After many years of working with clients on various health issues, an underlying common theme is obvious: most women want to lose weight. But really, is this what they want? If we dig a little deeper, isn’t it true that we all just want to be happy?
Recently, I developed a program that includes weight loss. This program can be done from anywhere and embedded within it are emotional health exploration and mindfulness exercises along with food and lifestyle changes. The program almost hoodwinks participants into thinking they are signing up to lose weight and adopt a healthier lifestyle—which they will—but actually, they are signing up for a program that challenges them to dig deeper into themselves; to look at how they view the world; to explore their relationships with others; to learn techniques to calm the mind: all of which takes them further into self-analysis.
Why am I trying to get them to look into the mental/emotional mirror? I passionately believe that (for many of us) our physical appearance is the result of our thoughts, emotions, and experiences to date. Of course, I don’t mean our size or weight, specifically.
What I am referring to is the way a woman carries herself, the sparkle in her eye, her ability to laugh, the energy she emits when in the presence of others, her self-confidence, and her open heart.
These qualities are directly related to her emotional and spiritual health, which in turn influence her physical health and appearance.
How did she get to become such a positive energetic force? I think it is because she climbed a mountain of crap (childhood, relationship, sometimes genetic, but mostly relational) and learned to accept things that she couldn’t change and deal with the things that she could. She had help! Examples: she worked on changing her negative internal dialogue, stopped looking at what was wrong with herself and the world, and started looking at what was good and right. Now don’t think for a minute that this healthy, balanced, thoughtful, and insightful woman is always standing up straight on top of that mountain. No, she will slip down many, many times (crap is really slippery). And it is important to have those slippery moments to continually grow and develop; without them she would not be challenging herself and continuing on her journey. But with her is a handbag full of great things she has learned and she can access these to help her climb back up again. She may even slide down to the very bottom of the crap pile once in a while, but if she can wipe some of the crap off, open her handbag, look inside, and see all the great accessories she can use in there, then she can climb up again, but maybe from another side this time. Okay, I have taken the analogy far enough!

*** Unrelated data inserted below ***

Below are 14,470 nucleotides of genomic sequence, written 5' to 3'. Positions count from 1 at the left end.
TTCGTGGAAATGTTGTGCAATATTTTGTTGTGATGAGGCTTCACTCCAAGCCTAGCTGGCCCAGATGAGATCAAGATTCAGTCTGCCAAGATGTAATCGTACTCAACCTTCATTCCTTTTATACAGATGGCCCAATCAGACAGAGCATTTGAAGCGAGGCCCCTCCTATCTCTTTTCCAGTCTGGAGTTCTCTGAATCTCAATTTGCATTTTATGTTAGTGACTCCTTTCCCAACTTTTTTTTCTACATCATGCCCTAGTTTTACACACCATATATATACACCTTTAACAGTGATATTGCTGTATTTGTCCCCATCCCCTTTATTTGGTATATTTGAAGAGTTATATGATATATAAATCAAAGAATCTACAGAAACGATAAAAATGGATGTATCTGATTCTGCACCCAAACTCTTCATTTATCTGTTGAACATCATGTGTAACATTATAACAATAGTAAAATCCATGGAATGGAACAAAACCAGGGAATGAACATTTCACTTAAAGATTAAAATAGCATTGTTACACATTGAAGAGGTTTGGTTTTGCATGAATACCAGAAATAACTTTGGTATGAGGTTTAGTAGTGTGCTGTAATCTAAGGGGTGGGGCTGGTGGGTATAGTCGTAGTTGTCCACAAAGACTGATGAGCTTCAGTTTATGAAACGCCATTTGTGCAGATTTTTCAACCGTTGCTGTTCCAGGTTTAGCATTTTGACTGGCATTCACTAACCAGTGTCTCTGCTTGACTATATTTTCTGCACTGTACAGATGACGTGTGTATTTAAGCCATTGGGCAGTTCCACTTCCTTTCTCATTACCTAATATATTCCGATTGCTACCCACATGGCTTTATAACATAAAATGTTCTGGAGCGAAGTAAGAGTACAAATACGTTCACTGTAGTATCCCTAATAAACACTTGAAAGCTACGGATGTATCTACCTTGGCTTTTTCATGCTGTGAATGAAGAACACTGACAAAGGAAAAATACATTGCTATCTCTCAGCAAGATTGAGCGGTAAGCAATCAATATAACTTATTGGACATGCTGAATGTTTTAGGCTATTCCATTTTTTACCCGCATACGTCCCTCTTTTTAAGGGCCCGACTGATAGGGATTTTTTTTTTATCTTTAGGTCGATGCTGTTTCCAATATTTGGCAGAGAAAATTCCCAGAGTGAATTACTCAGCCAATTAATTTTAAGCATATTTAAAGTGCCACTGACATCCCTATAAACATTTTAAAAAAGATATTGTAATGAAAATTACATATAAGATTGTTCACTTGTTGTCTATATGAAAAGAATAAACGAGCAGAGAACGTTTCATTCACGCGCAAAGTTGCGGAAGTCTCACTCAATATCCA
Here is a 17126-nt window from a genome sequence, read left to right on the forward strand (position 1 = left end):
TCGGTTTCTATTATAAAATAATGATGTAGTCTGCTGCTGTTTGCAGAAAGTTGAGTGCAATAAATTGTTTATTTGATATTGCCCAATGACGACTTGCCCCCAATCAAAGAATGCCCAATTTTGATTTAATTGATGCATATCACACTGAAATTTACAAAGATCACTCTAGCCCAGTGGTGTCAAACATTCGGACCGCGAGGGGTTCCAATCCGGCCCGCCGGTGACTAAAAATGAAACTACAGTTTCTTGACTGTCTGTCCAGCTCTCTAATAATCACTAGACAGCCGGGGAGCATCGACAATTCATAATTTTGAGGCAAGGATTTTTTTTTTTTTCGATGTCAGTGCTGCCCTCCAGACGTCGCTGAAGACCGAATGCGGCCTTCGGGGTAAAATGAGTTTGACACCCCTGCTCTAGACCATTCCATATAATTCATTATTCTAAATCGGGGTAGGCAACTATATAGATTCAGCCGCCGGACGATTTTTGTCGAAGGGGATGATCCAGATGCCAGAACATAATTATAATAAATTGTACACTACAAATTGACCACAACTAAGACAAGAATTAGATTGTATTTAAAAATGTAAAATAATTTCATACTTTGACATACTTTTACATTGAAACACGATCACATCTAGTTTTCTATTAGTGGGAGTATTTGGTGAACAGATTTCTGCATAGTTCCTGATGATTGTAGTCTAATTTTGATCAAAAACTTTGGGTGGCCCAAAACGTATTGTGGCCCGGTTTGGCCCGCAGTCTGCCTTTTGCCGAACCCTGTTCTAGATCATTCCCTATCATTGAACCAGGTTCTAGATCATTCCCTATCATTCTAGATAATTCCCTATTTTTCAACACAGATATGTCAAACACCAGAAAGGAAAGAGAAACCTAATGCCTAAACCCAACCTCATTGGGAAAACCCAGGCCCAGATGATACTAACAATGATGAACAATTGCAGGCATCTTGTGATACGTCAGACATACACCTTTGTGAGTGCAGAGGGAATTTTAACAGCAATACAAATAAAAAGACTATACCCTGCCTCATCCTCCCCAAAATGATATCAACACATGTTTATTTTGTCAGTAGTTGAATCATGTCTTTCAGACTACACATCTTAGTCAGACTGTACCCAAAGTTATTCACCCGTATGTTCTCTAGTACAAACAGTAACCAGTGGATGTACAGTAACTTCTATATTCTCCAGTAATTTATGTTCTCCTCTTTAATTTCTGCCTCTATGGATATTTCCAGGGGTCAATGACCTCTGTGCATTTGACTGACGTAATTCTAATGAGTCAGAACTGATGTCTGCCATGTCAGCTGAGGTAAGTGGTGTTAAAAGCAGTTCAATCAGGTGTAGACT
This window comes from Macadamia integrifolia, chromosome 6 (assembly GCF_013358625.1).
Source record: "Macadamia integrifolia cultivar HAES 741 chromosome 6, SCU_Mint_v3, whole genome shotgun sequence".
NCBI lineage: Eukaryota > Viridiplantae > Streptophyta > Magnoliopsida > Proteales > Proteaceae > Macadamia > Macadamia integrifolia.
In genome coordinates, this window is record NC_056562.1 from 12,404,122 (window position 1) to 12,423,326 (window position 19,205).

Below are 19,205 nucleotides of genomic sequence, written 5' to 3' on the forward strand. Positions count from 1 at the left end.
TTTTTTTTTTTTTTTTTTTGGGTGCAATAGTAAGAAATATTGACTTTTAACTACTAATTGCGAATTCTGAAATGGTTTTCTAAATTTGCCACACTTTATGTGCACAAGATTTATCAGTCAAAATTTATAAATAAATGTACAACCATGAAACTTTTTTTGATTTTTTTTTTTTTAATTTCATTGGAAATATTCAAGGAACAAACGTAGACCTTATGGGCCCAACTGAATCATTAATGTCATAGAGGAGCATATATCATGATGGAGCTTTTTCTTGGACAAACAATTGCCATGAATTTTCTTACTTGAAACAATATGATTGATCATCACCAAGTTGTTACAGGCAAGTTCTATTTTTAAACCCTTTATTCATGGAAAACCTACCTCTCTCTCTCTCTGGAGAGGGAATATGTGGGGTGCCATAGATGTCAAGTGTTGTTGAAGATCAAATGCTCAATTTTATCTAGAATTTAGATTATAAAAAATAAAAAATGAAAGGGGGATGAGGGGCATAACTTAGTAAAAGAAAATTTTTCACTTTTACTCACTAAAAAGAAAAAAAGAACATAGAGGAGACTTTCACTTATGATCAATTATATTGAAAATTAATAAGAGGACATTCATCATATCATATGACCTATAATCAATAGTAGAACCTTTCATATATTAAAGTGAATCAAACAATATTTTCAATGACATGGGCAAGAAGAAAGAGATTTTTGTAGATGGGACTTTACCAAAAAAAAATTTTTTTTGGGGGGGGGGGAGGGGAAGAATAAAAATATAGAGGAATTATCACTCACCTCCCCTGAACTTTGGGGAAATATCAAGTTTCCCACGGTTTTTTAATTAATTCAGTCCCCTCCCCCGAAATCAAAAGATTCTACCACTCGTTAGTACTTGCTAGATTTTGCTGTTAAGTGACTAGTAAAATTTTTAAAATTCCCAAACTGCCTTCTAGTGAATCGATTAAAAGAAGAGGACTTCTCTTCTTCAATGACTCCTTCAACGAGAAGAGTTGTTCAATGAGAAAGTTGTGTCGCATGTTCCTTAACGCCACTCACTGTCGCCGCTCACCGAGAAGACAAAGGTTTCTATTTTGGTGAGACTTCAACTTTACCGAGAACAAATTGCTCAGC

Bottom line: it is easier and more marketable to promote a weight loss program rather than a self-awareness program.
But I wonder what would happen if I stepped forward, climbed up my mountain a bit, and shouted out “Yo! We all need to get this. . . a healthy mind equals a healthy body and a healthy spirit!”
Self-awareness (along with a rockin’ spiritual connection) will pull you forward on a journey that will end up at your dreams. The best part about living your dreams is how you can positively affect so many other lives. Dieting and weight loss only, without addressing the crap pile, may get you looking good—but unless you ignite the spark within, your efforts are only realized externally.
Don’t we all just want to be happy? Who cares how great you look if you are not happy? The package is not complete. I would love to see you climb to the top and and ignite your spark, and so would the universe.
How is your spark doing? Are you ready to climb and ignite it? Tell me about your physical-emotional connection? What has worked for you?